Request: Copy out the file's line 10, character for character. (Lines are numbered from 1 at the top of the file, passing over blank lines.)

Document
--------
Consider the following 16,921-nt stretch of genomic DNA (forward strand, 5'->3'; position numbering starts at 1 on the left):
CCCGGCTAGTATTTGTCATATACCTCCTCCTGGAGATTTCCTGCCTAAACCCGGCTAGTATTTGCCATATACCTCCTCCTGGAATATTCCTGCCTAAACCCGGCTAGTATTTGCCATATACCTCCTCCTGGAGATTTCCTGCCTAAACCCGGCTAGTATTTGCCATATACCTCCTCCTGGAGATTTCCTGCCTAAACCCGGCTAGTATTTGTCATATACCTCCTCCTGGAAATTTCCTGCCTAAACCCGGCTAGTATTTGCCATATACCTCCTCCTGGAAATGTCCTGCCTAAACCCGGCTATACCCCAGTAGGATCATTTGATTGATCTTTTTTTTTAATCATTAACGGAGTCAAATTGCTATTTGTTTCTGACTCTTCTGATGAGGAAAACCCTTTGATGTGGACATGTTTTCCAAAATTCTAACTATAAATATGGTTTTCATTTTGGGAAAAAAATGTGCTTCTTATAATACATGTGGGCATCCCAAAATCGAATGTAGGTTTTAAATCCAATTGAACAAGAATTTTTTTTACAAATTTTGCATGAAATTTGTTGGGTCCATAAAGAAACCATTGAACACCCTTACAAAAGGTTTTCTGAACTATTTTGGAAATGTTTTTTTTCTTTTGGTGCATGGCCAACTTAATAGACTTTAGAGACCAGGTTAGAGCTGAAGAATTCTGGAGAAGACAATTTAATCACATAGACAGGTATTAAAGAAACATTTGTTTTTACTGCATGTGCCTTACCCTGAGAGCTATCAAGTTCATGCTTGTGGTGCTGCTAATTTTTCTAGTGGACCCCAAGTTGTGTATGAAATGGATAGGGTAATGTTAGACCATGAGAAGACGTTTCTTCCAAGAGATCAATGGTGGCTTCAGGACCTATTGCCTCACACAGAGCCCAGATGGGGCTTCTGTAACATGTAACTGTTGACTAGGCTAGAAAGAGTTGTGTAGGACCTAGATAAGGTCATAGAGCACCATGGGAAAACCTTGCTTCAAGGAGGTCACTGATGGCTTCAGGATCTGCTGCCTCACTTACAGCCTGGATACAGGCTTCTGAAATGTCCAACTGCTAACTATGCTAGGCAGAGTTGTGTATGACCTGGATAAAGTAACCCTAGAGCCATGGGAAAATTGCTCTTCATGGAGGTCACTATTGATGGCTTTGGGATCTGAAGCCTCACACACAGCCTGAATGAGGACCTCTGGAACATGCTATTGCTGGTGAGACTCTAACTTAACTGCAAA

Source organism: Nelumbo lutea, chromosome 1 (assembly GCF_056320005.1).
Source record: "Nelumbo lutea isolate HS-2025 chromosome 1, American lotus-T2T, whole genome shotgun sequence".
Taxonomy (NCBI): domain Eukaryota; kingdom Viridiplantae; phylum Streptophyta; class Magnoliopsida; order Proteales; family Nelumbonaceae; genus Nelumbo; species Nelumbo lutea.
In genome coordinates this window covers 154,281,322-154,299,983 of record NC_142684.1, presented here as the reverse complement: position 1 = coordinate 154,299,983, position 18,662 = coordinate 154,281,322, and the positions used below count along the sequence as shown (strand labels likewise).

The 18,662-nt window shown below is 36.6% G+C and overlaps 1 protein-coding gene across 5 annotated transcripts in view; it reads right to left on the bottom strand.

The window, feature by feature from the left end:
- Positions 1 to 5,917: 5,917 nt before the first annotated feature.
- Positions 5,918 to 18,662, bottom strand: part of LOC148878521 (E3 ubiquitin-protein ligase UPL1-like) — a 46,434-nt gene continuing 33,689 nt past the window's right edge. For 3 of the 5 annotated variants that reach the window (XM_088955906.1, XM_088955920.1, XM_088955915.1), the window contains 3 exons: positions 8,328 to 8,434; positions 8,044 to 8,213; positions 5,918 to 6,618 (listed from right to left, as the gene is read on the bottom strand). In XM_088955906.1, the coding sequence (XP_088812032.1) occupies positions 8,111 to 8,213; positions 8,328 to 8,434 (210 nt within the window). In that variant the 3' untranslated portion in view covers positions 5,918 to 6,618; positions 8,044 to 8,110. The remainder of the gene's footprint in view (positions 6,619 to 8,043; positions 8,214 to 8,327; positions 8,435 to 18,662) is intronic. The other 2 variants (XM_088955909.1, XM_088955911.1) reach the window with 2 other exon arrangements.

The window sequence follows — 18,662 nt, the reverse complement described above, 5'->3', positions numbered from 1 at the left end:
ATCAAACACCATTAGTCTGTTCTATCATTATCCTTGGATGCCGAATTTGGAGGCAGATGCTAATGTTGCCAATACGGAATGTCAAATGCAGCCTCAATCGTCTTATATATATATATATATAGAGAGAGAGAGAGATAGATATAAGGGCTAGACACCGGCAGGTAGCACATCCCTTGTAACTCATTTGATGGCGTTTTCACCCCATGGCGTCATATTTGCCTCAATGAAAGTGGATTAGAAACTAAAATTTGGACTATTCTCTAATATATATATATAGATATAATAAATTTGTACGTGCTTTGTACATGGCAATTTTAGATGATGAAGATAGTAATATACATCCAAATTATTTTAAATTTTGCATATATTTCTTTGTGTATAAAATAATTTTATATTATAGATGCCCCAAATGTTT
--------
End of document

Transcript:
- Positions 5,918 to 18,662, bottom strand: part of LOC148878521 (E3 ubiquitin-protein ligase UPL1-like) — a 46,434-nt gene continuing 33,689 nt past the window's right edge. For 3 of the 5 annotated variants that reach the window (XM_088955906.1, XM_088955920.1, XM_088955915.1), the window contains 3 exons: positions 8,328 to 8,434; positions 8,044 to 8,213; positions 5,918 to 6,618 (listed from right to left, as the gene is read on the bottom strand). In XM_088955906.1, the coding sequence (XP_088812032.1) occupies positions 8,111 to 8,213; positions 8,328 to 8,434 (210 nt within the window). In that variant the 3' untranslated portion in view covers positions 5,918 to 6,618; positions 8,044 to 8,110. The remainder of the gene's footprint in view (positions 6,619 to 8,043; positions 8,214 to 8,327; positions 8,435 to 18,662) is intronic. The other 2 variants (XM_088955909.1, XM_088955911.1) reach the window with 2 other exon arrangements.